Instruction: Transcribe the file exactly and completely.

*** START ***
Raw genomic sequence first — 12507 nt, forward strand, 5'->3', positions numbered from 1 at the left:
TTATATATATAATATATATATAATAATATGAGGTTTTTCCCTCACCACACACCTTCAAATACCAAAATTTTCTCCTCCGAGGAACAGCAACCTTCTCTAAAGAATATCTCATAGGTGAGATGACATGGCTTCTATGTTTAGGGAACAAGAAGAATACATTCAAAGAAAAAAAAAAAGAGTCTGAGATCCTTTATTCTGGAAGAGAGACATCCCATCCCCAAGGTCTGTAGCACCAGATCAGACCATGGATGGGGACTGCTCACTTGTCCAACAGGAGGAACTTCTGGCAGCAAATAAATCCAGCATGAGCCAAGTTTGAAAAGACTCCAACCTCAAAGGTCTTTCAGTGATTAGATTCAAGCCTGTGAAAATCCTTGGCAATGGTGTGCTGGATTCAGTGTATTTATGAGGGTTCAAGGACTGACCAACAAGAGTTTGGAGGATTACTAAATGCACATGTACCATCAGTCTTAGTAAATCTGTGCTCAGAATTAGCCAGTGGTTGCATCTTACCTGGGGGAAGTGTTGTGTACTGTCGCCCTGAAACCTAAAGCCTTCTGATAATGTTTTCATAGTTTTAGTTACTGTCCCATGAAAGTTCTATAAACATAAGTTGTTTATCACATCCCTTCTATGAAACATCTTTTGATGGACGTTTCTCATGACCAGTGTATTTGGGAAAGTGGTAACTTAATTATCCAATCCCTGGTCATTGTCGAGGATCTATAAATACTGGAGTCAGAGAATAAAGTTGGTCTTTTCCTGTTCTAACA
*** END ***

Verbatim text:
Raw genomic sequence first — 12507 nt, forward strand, 5'->3', positions numbered from 1 at the left:
TTATATATATAATATATATATAATAATATGAGGTTTTTCCCTCACCACACACCTTCAAATACCAAAATTTTCTCCTCCGAGGAACAGCAACCTTCTCTAAAGAATATCTCATAGGTGAGATGACATGGCTTCTATGTTTAGGGAACAAGAAGAATACATTCAAAGAAAAAAAAAAAGAGTCTGAGATCCTTTATTCTGGAAGAGAGACATCCCATCCCCAAGGTCTGTAGCACCAGATCAGACCATGGATGGGGACTGCTCACTTGTCCAACAGGAGGAACTTCTGGCAGCAAATAAATCCAGCATGAGCCAAGTTTGAAAAGACTCCAACCTCAAAGGTCTTTCAGTGATTAGATTCAAGCCTGTGAAAATCCTTGGCAATGGTGTGCTGGATTCAGTGTATTTATGAGGGTTCAAGGACTGACCAACAAGAGTTTGGAGGATTACTAAATGCACATGTACCATCAGTCTTAGTAAATCTGTGCTCAGAATTAGCCAGTGGTTGCATCTTACCTGGGGGAAGTGTTGTGTACTGTCGCCCTGAAACCTAAAGCCTTCTGATAATGTTTTCATAGTTTTAGTTACTGTCCCATGAAAGTTCTATAAACATAAGTTGTTTATCACATCCCTTCTATGAAACATCTTTTGATGGACGTTTCTCATGACCAGTGTATTTGGGAAAGTGGTAACTTAATTATCCAATCCCTGGTCATTGTCGAGGATCTATAAATACTGGAGTCAGAGAATAAAGTTGGTCTTTTCCTGTTCTAACA